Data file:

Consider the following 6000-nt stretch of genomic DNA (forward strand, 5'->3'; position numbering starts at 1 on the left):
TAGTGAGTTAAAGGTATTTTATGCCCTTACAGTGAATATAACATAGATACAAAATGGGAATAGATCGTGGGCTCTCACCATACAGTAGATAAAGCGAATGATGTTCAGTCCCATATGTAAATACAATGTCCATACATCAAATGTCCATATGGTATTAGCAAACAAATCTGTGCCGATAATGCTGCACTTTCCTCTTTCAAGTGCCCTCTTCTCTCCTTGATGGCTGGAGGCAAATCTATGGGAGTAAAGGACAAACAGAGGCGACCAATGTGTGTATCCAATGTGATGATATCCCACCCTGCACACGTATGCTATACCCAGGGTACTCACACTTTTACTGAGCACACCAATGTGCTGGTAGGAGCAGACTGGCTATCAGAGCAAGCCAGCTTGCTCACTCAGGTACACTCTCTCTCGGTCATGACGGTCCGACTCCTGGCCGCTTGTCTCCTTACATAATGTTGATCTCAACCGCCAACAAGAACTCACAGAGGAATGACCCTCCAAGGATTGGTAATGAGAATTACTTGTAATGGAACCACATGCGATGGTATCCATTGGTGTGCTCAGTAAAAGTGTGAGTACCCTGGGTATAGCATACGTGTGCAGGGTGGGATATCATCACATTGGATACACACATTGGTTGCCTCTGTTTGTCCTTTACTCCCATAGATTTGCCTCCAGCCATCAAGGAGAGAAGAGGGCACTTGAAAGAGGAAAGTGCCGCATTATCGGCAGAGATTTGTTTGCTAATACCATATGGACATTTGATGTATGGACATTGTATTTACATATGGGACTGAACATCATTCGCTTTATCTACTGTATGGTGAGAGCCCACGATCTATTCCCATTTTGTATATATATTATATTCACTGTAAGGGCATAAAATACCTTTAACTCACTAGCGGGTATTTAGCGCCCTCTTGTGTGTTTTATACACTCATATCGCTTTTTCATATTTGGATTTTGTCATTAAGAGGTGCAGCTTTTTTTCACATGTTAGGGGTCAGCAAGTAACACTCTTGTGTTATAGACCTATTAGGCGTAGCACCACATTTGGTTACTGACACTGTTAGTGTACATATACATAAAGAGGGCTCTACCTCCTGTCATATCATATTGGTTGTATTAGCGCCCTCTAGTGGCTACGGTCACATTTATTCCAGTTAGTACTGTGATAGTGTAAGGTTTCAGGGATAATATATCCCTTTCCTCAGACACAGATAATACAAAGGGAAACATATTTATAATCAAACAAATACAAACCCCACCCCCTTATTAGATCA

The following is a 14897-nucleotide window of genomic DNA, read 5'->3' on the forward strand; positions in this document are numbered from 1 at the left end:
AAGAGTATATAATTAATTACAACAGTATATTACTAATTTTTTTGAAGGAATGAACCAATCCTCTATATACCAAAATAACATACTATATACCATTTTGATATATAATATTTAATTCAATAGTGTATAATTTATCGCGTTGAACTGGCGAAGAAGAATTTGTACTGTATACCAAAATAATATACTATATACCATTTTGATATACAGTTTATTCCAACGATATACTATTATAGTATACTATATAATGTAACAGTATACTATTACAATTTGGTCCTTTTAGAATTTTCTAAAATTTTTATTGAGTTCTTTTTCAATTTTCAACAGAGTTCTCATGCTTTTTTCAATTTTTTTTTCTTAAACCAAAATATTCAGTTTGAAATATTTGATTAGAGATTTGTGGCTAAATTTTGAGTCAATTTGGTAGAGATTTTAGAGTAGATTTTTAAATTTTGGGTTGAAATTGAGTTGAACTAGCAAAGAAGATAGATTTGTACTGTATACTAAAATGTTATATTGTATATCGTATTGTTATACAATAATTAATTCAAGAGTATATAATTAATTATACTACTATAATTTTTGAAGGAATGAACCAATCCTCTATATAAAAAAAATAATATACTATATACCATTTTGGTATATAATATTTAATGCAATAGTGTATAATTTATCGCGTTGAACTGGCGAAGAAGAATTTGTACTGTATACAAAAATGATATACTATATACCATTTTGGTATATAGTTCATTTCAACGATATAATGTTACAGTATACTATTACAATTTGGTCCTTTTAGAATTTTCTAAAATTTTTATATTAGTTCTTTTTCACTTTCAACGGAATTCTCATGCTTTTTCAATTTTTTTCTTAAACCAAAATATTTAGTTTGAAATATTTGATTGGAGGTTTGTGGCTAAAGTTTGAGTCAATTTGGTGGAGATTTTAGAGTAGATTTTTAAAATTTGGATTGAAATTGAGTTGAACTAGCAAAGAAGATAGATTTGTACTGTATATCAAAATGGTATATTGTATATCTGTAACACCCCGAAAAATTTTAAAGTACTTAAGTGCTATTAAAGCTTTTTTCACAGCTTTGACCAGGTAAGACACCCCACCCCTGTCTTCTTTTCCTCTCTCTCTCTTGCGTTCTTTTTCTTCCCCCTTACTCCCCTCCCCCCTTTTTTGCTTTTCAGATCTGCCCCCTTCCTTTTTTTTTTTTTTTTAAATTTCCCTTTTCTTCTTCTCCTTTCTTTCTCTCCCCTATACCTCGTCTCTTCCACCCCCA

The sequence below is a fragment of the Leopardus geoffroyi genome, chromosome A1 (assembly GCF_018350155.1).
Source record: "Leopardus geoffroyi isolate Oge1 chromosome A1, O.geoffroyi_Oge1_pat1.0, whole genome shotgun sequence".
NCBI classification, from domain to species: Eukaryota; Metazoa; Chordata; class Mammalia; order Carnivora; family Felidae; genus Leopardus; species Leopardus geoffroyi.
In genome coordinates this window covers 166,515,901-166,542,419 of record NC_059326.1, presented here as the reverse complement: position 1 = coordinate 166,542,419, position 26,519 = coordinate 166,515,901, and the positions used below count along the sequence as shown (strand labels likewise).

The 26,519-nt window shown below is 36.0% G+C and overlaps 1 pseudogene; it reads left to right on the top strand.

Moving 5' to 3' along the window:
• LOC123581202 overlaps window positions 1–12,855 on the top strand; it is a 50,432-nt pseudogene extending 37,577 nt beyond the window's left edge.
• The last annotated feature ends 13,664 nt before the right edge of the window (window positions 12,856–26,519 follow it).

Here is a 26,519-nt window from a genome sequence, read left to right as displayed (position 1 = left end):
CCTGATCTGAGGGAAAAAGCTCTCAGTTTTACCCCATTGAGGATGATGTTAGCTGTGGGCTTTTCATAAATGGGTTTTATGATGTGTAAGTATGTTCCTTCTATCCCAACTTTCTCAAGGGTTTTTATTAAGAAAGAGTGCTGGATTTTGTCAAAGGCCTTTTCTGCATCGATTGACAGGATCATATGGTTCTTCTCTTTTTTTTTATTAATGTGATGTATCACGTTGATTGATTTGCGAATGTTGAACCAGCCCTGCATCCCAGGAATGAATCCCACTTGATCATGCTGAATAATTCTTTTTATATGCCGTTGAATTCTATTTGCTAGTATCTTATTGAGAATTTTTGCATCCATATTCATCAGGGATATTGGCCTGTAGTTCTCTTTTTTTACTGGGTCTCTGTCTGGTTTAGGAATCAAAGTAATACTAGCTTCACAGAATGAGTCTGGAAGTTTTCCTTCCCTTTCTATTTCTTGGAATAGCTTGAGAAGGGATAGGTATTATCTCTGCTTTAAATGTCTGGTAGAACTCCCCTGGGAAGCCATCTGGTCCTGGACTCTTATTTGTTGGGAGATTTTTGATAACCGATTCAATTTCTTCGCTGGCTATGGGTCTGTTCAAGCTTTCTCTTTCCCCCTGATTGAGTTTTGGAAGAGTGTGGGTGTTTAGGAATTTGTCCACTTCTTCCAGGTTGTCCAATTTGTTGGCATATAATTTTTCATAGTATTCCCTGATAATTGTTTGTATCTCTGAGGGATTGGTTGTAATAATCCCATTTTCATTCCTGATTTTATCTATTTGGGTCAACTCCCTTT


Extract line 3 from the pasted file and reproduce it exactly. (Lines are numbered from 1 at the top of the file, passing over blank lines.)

The following is a 14897-nucleotide window of genomic DNA, read 5'->3' on the forward strand; positions in this document are numbered from 1 at the left end: